Chapter

INJURY, INJUSTICE, AND THE INVOLUNTARY IN THE LAWS

MALCOLM SCHOFIELD

in Virtue and Happiness

Published in print August 2012 | ISBN: 9780199646043
Published online January 2013 | e-ISBN: 9780191743368 | DOI: http://dx.doi.org/10.1093/acprof:oso/9780199646043.003.0007

Series: Oxford Studies in Ancient Philosophy

INJURY, INJUSTICE, AND THE INVOLUNTARY IN THE LAWS

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The Laws resiles from Socratic intellectualism. In both Book 5 and Book 9 the Athenian Stranger makes ignorance only one of several psychic conditions that can result in vicious character. And in Book 9 he attributes injustice to the tyranny exercised in the soul by desires and the like, while allowing that behaviour constituting justice in action may nonetheless involve mistakes – i.e. cognitive errors of one sort or another. Yet the Stranger goes out of his way to reassert the Socratic paradox that nobody is unjust or otherwise vicious in character willingly. How then can he talk without inconsistency of voluntary wrongdoing, a category apparently fundamental to any system of criminal law? In tackling this question the Stranger draws a distinction between acts of injustice and acts of injury or harm. Not all injuries are acts of injustice, and where they are involuntary they do not count as ‘involuntary injustices’. There are voluntarily committed injuries that are wrongful. But the injury and the wrongfulness inhabit two different logical spaces. Injury is what one person does to another, and as such it never has any moral dimension. It calls for compensation and reconciliation, and in some cases the purification prescribed by religion. Wrong or injustice is damage people do only to themselves, and that never other than involuntarily. It requires remedial treatment. No logical room is left for the idea that retribution is the essence of punishment.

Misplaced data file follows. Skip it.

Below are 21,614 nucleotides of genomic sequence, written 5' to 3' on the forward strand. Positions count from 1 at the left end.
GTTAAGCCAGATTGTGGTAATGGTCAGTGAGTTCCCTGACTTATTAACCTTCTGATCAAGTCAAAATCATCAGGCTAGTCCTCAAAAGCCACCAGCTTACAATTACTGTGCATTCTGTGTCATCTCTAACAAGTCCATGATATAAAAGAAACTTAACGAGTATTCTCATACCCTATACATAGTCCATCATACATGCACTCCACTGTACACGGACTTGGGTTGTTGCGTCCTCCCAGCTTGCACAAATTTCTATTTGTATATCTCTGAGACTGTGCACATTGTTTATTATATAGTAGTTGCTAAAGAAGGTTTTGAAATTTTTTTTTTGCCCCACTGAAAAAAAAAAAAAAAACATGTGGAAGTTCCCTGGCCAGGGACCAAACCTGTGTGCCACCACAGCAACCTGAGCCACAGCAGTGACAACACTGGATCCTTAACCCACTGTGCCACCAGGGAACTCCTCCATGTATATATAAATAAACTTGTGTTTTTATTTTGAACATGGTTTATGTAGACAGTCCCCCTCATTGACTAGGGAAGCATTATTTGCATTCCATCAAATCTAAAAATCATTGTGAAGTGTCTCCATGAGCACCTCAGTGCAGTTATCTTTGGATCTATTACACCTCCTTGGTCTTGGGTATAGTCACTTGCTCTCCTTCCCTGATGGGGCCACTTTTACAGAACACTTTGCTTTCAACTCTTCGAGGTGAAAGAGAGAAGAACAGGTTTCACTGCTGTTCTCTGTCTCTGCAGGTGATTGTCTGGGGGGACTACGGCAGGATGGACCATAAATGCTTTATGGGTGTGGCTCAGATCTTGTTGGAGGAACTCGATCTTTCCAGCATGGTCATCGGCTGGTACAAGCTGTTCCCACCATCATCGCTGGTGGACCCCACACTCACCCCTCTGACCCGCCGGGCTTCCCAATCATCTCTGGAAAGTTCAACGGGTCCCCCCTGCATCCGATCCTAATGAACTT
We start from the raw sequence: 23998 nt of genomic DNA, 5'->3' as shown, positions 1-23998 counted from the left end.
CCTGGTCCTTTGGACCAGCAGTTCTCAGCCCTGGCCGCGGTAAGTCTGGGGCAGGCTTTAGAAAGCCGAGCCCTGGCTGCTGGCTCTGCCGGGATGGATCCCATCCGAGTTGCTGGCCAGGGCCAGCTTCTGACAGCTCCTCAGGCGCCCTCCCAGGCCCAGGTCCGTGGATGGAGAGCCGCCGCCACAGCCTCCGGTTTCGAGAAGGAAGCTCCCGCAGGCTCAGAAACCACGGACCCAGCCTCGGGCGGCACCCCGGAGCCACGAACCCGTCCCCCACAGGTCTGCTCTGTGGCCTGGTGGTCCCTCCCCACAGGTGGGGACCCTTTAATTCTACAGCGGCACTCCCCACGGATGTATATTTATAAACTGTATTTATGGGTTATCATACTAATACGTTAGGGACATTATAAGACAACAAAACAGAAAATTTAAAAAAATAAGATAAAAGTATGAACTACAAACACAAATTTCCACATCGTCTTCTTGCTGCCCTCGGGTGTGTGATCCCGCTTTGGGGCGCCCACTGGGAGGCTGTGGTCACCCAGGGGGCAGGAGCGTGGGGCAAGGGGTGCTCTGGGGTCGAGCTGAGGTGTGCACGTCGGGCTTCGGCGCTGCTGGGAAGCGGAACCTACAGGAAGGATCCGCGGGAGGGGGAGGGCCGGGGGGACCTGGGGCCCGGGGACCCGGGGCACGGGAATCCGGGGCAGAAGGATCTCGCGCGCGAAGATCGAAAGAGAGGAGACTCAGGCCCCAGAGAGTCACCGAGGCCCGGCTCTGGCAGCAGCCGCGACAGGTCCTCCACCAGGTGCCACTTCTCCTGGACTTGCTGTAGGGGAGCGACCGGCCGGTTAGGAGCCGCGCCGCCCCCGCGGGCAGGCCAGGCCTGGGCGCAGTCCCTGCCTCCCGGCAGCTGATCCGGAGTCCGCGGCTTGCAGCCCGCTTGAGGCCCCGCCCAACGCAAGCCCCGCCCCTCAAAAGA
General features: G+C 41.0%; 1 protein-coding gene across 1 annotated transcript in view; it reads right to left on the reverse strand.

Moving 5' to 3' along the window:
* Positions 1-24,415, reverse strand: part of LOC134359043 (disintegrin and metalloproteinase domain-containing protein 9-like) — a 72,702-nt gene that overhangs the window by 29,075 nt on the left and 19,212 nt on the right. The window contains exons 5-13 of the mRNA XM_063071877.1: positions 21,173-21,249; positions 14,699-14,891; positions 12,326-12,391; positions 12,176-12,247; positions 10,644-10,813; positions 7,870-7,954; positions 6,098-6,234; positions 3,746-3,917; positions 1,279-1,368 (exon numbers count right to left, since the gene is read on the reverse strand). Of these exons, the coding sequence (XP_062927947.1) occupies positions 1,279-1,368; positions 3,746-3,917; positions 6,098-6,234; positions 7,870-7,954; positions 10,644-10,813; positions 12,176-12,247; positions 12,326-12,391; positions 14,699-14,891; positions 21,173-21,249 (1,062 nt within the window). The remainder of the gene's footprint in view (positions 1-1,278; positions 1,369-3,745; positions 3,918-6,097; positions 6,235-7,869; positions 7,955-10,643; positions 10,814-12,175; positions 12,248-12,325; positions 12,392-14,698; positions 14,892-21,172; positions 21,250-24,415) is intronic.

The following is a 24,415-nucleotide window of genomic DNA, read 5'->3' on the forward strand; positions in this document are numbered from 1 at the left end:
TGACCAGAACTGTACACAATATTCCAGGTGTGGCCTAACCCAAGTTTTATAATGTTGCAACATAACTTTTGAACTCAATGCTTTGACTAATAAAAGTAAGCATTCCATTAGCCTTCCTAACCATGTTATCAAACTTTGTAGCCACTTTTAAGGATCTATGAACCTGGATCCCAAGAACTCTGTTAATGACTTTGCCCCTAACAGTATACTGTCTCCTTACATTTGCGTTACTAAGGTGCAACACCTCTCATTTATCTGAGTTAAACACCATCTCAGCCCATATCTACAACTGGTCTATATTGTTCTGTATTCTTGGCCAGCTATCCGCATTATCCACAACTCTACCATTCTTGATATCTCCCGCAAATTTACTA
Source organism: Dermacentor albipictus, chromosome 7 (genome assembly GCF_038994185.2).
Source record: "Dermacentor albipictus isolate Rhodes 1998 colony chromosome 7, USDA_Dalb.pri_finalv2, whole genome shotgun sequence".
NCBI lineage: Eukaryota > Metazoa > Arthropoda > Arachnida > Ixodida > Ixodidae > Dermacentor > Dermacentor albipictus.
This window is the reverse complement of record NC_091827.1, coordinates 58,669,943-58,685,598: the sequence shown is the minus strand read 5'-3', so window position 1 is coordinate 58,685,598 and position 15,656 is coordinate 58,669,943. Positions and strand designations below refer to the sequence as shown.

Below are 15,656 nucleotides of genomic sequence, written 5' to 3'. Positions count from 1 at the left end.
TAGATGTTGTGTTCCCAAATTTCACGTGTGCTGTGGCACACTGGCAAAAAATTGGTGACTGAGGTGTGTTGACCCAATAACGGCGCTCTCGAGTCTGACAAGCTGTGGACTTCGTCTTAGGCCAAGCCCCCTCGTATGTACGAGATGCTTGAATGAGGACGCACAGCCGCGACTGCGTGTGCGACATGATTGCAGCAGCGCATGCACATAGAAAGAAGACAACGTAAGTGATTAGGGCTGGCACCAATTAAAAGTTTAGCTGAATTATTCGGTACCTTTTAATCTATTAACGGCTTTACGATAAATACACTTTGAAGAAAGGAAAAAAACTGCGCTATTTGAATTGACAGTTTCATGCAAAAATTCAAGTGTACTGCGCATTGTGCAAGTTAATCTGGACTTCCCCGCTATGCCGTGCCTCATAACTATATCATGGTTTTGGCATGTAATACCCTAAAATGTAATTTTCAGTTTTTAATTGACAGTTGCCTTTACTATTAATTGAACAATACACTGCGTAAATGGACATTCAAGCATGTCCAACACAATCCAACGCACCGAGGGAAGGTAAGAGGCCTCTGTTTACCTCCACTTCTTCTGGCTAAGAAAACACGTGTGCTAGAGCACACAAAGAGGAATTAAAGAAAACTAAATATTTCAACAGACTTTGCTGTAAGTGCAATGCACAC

Keywords: harm; inconsistency; ignorance; injury; injustice; intellectualism; involuntary; justice; law; Laws; paradox; punishment; retribution; Socrates; soul; voluntary; wrong

Chapter.  5107 words. 

Subjects: Ancient Philosophy

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